In Psalm 51 David is repenting with a broken heart because
of his awful sin with Bathsheba. He had committed adultery and
attempted to cover it up with murder. It is encouraging indeed to
find that the blood of Christ, God’s Son, was sufficient to cleanse
David from all sin. This Penitential Psalm gives the Scriptural
route for a wayward Christian to return to the fellowship of God. We
would all do well to constantly pray, “Create in me a clean heart, O
God.” David knew he was a sinner, and in this Psalm he confesses his
sins. True confession of sin involves repentance. There is a vast
difference between repentance and confession. Confession is
admitting that we have committed sin; while repentance involves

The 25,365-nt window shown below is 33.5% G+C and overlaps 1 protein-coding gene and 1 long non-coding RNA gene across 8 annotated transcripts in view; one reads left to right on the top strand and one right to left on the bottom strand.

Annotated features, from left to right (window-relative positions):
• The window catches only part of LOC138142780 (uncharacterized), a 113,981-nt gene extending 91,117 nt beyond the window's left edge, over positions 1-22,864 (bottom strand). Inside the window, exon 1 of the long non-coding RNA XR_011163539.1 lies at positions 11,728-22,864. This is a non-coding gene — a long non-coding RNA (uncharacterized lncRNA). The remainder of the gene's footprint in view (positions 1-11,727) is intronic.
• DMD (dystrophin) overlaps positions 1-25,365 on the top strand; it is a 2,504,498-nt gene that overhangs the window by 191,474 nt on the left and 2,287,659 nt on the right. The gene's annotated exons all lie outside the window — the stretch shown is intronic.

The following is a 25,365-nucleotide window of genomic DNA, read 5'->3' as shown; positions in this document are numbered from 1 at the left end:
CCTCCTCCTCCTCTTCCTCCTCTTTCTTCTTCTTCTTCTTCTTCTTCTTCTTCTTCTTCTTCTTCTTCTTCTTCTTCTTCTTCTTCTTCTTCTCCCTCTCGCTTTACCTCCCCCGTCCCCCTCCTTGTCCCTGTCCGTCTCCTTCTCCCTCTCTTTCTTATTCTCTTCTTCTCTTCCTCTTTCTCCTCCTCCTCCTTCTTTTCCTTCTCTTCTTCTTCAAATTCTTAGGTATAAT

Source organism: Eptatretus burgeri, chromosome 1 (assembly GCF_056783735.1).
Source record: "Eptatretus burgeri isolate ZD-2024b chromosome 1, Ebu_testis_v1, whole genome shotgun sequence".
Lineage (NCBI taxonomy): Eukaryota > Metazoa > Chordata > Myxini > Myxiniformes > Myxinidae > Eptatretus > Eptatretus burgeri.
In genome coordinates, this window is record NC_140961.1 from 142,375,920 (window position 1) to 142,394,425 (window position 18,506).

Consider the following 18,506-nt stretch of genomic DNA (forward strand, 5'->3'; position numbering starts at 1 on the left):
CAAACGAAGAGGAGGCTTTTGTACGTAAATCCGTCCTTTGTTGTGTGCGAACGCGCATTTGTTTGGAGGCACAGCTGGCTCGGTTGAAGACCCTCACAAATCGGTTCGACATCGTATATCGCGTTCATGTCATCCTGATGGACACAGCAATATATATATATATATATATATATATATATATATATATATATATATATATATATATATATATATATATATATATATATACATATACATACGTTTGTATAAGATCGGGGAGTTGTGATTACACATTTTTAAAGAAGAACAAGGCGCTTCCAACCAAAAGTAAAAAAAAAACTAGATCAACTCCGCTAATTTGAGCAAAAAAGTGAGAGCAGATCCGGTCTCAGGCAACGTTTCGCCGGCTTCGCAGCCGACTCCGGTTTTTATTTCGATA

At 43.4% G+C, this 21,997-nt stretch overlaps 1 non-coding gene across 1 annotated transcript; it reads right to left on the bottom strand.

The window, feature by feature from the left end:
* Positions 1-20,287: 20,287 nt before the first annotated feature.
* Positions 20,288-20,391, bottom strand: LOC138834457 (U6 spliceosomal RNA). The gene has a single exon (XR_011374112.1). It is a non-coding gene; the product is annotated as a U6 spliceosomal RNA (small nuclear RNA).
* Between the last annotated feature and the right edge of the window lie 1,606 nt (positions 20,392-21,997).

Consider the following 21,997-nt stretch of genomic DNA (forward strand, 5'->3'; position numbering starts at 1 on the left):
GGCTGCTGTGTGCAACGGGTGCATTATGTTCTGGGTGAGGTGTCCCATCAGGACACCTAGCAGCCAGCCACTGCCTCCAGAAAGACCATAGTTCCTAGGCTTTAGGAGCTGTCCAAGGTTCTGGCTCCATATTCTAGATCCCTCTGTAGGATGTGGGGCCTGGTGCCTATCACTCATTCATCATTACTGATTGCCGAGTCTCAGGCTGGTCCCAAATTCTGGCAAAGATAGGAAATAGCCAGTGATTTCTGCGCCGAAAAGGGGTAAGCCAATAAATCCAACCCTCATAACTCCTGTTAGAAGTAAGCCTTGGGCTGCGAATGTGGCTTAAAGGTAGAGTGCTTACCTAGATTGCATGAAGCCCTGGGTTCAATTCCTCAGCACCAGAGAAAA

godly sorrow for sin and a willingness to turn from that sin.
In Psalm 52 we see David trusting in God and confident of
the fact that he would be delivered from his boastful enemies.
In verse 1 of Psalm 53 we read, “The fool hath said in his
heart, There is no God.” Those who advocate that there is no God, or
that “God is dead” should note this great verse carefully. How can
anyone observe the beauty of nature and say there is no God? The
budding of the flowers and trees, the clouds and the rain–
everything about us–speaks of God. Truly, only a fool could say
there is no God.
Although there are many who claim to believe there is no
God, this is generally based upon bitterness because of failure in
some area of life. The person has a “chip” on his shoulder against
God. Therefore, he mentally decides to disclaim the very existence
of Deity. The Bible calls this man a fool. God never speaks of
mentally deficient people as fools. The fool is always a person who
is arrogant and self-sufficient.
In Psalm 54 David cries to God when the Ziphites told Saul
where David was hiding; and in Psalm 55 David is betrayed by his
friends. This Psalm, like Psalm 41, seems to belong to the time of
Absalom’s rebellion, referring specifically to Ahithophel.